Yucatán Restoration

Protecting and regrowing the forests of the Yucatán Peninsula
Our 118-people strong restoration team on the Yucatán Peninsula works intensively during the rainy season from June to December. Our goal for 2022 is to plant 3 million trees. Thanks to the incredibly dedicated and efficient work of everyone involved, we are able to plant one tree for every euro donated.
Donate Trees
until the end of 2022 Planting Seasons
1,237,025
Trees
planted in the 2022 Planting Season
9,108,401
Trees
planted since 2015
A project by Plant-for-the-Planet Mexico, supported by Plant-for-the-Planet Worldwide.

Yucatán Restoration

Our 118-people strong restoration team on the Yucatan Peninsula is working hard to plant 3 million trees in the rainy season from June to December 2022. Thanks to the incredibly dedicated and efficient work of our team, we are able to plant one tree for every euro donated.
Donate Trees
until the end of 2022 Planting Seasons
1,237,025
Trees
planted in the 2022 Planting Season
9,108,401
Trees
planted since 2015
A project by Plant-for-the-Planet Mexico, supported by Plant-for-the-Planet Worldwide

Replanting Pastures and Restoring Forests

We are working to restore the forest landscapes in and around the San Felipe Bacalar Natural Protected Area, as well as the Balam-Kú and Calakmul Biosphere Reserves. Our work takes place within 20,000 hectares, an area larger than the country of Liechtenstein.

Our sites have suffered different levels of degradation: Some areas are recently abandoned cattle pastures with only a few scattered trees left (like parts of Las Americas 5 & 7).

Other areas were never fully deforested, but either economically valuable trees have been logged or significant proportions of the forest were destroyed by fires (like San Felipe Bacalar A and B), leaving behind relatively species-poor vegetation. In other areas, the forest is still full of many species and we are either conserving it or letting it grow back on its own (like Las Americas 3 & 4).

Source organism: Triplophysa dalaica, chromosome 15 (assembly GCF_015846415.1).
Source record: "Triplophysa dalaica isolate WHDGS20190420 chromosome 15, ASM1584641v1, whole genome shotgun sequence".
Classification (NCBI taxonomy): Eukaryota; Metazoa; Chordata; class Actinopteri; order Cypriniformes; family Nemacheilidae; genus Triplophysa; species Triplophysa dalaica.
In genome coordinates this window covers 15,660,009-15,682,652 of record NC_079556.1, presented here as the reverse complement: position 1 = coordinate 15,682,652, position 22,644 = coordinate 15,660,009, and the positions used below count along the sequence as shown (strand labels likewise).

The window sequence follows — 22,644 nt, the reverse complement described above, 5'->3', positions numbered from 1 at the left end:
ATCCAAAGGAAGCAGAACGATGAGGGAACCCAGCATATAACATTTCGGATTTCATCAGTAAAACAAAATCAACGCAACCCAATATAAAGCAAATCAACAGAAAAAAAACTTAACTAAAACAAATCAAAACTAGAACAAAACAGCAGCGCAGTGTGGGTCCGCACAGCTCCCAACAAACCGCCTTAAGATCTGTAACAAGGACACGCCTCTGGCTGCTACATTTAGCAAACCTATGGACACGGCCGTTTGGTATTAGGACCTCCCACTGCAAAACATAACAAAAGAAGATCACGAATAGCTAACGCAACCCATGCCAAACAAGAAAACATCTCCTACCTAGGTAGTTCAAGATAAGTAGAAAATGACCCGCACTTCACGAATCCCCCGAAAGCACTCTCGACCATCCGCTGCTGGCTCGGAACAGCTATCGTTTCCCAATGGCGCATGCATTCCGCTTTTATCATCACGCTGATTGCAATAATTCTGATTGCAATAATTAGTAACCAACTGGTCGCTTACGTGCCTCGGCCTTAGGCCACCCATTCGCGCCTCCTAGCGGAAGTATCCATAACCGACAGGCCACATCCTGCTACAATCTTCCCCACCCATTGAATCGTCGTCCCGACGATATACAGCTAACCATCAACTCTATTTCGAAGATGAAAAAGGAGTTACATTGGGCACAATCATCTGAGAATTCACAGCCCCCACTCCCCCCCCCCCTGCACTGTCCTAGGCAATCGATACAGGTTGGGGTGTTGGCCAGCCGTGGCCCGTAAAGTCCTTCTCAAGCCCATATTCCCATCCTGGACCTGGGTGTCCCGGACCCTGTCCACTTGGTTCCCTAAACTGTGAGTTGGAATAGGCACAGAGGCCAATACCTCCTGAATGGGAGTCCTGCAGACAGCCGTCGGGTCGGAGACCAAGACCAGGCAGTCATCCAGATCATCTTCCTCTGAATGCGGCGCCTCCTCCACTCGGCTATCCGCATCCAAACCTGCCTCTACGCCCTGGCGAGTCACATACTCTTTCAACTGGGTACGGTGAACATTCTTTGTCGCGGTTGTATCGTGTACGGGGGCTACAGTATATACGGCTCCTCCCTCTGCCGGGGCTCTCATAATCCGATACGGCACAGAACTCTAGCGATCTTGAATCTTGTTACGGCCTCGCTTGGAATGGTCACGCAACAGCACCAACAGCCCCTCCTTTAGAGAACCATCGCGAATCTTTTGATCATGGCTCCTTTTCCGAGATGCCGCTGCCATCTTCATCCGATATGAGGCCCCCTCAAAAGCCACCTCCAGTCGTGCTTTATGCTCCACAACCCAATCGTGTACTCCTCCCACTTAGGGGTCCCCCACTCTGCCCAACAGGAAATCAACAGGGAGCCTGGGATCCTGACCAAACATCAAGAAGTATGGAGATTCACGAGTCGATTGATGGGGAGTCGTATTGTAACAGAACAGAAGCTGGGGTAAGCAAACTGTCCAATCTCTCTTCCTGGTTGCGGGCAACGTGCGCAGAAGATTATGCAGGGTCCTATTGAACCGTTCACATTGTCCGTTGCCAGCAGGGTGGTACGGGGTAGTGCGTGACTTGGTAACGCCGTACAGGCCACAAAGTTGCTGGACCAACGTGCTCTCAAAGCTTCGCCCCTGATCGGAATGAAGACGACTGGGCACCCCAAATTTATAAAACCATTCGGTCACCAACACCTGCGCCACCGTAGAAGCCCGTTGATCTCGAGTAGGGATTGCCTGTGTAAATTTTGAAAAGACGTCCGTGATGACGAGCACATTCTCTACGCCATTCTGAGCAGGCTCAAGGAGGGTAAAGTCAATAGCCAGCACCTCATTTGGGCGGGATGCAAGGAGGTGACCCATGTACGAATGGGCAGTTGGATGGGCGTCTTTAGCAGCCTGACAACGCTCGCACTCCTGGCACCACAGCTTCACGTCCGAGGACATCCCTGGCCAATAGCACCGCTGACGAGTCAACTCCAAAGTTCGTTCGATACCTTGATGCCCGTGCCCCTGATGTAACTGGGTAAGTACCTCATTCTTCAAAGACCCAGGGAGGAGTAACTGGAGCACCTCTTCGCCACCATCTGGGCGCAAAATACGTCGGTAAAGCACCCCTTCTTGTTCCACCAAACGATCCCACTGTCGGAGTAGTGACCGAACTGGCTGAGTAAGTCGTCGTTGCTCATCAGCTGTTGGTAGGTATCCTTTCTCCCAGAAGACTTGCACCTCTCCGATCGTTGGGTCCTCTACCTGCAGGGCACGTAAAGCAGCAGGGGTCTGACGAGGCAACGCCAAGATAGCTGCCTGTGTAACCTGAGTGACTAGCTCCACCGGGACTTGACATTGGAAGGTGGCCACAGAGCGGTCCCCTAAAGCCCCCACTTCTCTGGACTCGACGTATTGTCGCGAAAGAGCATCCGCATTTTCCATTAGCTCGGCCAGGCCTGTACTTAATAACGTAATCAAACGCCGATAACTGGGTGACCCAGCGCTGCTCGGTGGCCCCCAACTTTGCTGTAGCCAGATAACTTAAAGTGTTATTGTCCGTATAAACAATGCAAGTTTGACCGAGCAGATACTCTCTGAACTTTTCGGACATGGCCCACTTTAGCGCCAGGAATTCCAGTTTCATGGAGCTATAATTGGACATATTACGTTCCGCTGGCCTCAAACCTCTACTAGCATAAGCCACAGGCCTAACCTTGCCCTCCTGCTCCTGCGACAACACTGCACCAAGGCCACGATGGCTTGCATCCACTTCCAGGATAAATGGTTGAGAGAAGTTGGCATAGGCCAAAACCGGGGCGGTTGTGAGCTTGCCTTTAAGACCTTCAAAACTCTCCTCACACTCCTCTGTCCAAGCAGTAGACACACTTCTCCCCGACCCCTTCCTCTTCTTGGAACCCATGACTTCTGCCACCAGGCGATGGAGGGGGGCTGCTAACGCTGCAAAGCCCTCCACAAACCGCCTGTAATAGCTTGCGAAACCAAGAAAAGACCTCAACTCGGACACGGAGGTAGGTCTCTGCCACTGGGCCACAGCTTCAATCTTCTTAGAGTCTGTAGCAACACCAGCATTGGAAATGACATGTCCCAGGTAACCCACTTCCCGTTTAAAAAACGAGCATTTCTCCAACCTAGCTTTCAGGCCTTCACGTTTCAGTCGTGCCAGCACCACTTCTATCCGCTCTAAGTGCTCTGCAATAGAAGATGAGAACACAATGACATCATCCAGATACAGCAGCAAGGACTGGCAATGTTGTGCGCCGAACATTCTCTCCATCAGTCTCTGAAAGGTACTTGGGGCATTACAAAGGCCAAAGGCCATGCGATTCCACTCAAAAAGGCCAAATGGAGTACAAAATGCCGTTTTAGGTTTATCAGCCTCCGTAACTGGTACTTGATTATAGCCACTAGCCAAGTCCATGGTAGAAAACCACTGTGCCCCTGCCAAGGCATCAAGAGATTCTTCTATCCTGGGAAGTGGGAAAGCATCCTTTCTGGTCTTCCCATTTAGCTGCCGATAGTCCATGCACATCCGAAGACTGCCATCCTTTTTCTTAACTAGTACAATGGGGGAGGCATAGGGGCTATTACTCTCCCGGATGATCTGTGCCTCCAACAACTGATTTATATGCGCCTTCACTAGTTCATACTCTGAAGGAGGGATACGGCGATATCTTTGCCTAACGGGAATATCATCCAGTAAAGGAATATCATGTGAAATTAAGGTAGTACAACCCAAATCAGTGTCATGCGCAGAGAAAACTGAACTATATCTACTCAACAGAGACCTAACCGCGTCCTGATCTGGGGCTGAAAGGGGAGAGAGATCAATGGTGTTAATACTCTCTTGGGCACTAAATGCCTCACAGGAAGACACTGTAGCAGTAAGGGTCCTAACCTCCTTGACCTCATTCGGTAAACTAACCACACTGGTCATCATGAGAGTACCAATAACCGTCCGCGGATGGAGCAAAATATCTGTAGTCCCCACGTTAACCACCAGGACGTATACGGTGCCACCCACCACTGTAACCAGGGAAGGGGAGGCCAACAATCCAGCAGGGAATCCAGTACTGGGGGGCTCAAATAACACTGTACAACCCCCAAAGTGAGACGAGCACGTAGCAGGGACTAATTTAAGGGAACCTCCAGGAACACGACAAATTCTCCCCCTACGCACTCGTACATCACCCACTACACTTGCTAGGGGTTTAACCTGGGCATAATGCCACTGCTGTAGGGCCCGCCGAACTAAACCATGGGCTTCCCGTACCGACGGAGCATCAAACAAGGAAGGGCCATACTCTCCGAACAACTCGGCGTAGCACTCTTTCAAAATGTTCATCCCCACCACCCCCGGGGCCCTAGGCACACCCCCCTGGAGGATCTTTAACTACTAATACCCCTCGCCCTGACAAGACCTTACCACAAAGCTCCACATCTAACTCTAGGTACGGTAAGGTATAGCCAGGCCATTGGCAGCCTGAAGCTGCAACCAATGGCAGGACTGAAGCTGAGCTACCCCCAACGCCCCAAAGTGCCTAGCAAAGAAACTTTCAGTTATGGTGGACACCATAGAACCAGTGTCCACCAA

According to Global Forest Watch estimations, deforestation in the three states of the Yucatán peninsula (Campeche, Quintana Roo, Yucatán) accounted for 42.3% of all forests lost between 2001 and 2020 across Mexico.

Explore the sites
22,500 Hectares on Yucatán and hundreds of small farmers in Mexico

Where the trees are planted – updated daily

Trees Planted in 2022 Planting Season (June–December)

We plan to plant over 3 million trees in the 2022 planting season. When we plant or pause is dictated by the rain. Our teams usually work 10.5 days straight before an extended weekend. Planting began on the 3rd of June and is expected to continue until mid December.

Trees Planted in 2021 Planting Season (July–December)

In 2021, we planted a total of 1,665,383 trees.
Data from past years
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Report on Restoration 2021

INIFAP is the national institute for forestry, agriculture and livestock research in Mexico. Together with INIFAP, we are implementing the renaturation in the Bacalar project areas.
More about INIFAP

Annual Technical and Financial Report 2021

English (Translation)
Download

Annual Technical and Financial Report 2021

Spanish (Original)
Download

Activities carried out, recommendations and
Experiences from the year 2021

English (Translation)
Download

Activities carried out, recommendations and
Experiences from the year 2021

Spanish (Original)
Download